By Steve Moran

There is a widely held belief that senior living is ripe for innovation — that we need serious disruption in order to thrive and perhaps even survive into the coming decades.

The problem is that no one seems to have any idea how to make this happen. There have been a lot of ideas people have talked about, but mostly, senior living looks pretty similar to what it did 10, 20, and even 30 years ago. We have mostly seen incremental change resulting in higher luxurious and higher costs.


Perhaps the biggest problem is that we are trapped by what we already have. There are dozens of examples of this happening in the business world. Kodak had the digital camera way before others. There were dozens of computer operating systems before IOS and Windows. … Anyone remember CP/M? The screen based phone was around for many years before Apple finally made it really work for people.

In senior living the trap is bigger and more difficult to push past. What we offer today is nearly always real estate based. Once it is built it is tough to make radically different modifications. And … it is a lot safer to build what everyone else is building rather than something that is completely different.

Singular Focus

Amplifying the problem is the idea that disruption needs to primarily come in the area of building design and programming. While this may be true, it is far from being the only parts of senior living that are in serious need of disruption. Here are some other areas where the senior living industry is stuck in doing it the same old way:

  • How we treat staff
  • How we look at life enrichment
  • The amount of input that residents have on the operation of a senior living community
  • How transportation is done
  • What dining services look like
  • How we market and sell senior living

One Example

There is one guy, a friend by the name of Russell Rush, who knows how to sell senior living better than anyone else in the entire industry. Give him a poor performing building in a saturated market, and in a year or less, he will give you a 95% occupied community — saving you hundreds of thousands, if not millions, of dollars in carrying costs. And massively increasing the net asset value of that community by millions of dollars.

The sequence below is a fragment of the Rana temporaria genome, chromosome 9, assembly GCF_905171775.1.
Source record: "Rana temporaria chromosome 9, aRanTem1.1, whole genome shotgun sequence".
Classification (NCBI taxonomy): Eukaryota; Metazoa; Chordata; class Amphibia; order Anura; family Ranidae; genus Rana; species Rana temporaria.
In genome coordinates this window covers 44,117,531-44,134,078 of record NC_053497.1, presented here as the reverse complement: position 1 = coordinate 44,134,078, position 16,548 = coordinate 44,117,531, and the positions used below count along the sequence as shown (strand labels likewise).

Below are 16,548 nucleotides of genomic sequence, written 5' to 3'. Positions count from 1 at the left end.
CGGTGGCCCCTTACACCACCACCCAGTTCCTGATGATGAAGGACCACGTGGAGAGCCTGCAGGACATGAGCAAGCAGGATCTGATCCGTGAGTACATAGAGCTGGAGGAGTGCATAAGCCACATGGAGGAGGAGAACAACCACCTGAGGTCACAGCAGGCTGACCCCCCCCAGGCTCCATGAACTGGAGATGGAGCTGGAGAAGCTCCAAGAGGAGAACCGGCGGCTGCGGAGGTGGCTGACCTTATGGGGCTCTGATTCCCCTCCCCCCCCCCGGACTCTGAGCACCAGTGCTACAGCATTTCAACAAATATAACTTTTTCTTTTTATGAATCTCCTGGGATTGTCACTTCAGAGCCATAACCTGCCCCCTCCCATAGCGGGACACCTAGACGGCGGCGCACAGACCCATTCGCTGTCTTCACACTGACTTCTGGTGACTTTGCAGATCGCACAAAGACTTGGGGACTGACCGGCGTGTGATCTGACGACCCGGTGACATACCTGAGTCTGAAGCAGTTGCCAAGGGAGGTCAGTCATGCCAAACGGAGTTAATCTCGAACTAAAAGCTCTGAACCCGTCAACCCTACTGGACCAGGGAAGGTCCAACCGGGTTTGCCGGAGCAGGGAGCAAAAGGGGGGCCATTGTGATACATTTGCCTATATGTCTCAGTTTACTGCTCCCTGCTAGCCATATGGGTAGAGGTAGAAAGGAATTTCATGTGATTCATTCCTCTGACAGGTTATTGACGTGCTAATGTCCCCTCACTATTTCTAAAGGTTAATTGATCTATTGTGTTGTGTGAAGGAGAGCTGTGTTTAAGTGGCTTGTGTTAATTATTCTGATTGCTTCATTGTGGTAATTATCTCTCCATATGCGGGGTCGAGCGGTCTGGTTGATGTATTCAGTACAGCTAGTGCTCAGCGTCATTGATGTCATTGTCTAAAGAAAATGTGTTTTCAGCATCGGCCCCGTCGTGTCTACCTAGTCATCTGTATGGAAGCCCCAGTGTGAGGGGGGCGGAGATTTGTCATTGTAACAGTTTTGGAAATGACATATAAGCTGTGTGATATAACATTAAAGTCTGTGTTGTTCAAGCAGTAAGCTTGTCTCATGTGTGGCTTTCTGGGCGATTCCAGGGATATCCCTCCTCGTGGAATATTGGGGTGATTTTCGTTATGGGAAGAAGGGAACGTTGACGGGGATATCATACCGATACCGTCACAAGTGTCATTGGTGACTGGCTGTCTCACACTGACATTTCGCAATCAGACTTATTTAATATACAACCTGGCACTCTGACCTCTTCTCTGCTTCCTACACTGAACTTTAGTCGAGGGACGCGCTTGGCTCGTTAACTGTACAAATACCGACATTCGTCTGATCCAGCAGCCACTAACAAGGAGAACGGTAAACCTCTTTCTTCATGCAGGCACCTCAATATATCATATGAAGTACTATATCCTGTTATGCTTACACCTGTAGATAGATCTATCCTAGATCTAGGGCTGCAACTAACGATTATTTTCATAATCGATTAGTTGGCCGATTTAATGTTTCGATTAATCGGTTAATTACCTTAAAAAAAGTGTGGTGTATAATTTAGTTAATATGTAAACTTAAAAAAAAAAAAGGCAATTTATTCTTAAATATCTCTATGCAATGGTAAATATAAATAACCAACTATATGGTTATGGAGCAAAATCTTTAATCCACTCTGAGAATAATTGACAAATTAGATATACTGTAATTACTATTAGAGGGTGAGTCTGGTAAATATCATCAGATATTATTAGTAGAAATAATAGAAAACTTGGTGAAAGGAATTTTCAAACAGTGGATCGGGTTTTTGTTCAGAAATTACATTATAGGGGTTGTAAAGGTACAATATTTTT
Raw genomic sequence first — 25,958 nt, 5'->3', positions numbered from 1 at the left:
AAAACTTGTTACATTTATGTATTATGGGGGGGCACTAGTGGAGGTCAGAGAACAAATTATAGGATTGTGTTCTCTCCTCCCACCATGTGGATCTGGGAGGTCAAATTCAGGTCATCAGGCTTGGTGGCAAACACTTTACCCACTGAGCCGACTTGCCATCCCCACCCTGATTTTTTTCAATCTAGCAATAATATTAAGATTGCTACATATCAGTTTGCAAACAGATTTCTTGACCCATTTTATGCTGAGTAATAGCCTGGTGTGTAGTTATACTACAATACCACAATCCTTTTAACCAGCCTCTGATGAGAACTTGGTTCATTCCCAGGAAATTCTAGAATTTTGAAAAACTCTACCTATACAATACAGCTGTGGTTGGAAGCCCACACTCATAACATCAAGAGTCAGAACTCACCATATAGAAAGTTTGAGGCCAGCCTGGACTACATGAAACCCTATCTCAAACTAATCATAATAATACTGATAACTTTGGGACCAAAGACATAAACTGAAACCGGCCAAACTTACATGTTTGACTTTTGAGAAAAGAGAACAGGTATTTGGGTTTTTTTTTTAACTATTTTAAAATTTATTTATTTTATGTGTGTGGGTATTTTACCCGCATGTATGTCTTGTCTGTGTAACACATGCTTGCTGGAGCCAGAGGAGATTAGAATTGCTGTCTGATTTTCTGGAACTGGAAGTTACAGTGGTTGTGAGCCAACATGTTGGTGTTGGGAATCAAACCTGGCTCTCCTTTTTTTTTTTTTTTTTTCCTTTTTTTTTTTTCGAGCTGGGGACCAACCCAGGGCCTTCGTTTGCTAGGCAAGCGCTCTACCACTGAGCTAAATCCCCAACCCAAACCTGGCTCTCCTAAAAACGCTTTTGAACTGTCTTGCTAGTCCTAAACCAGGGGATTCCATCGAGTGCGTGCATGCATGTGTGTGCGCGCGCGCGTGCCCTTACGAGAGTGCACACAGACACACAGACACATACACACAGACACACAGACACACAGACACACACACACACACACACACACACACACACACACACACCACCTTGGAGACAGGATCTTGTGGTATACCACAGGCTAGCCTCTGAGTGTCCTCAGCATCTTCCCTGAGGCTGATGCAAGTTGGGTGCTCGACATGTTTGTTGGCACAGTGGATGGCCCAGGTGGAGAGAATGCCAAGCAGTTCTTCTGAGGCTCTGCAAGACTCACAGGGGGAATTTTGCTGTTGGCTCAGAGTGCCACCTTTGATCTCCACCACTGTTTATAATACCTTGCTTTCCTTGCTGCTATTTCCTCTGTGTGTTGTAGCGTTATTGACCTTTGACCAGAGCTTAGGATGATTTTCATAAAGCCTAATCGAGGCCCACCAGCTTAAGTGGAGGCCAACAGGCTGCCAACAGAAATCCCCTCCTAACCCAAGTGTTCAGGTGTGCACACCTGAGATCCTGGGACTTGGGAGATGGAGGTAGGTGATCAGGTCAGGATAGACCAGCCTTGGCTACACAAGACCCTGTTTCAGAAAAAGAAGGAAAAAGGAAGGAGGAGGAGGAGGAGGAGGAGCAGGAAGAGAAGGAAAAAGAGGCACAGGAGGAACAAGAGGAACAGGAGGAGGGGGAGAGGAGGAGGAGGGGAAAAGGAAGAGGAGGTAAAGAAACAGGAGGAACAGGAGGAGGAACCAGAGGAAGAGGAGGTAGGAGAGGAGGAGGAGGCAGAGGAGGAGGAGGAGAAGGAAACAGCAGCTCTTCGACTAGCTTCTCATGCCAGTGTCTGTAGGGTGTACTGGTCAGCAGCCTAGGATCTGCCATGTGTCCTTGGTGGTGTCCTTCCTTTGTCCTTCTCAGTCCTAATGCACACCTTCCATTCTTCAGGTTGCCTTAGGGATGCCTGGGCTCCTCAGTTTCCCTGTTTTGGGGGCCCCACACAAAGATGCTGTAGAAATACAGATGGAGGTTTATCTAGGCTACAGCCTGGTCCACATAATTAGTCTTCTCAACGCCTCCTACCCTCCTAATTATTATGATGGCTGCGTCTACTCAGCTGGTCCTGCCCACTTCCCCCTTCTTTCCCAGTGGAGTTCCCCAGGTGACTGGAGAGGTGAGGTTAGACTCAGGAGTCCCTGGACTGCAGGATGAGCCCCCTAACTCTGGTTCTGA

Yet …

He does not have people breaking down doors wanting to hire him and to learn his secrets. Why is that?

He, like me, is a quirky guy — likely why we are friends. Even harder to swallow is that he sells differently than anyone else in the industry. Just a couple of “for instances”: He never does second tours; if a prospect does not sign a reservation during that first and only tour, he never follows up with them again.

Crazy stuff, right? It is, and yet I promise you that he can close at a rate that is double or triple your best salesperson.

Escaping the Trap

Escaping the trap is exceedingly difficult, because sometimes, in order to break free from the trap, one needs to keep preserving down the same path, like Thomas Edison did with the light bulb, where it took something like 1,000 tries to get to success.

Other times, though, one needs to stop and completely rethink their existing strategy and head off in a different direction — what Kodak and PalmPilot and the makers of the CP/M operating system did.

My question for you: Where are you trapped in your organization? What do you need to do to break through that trap?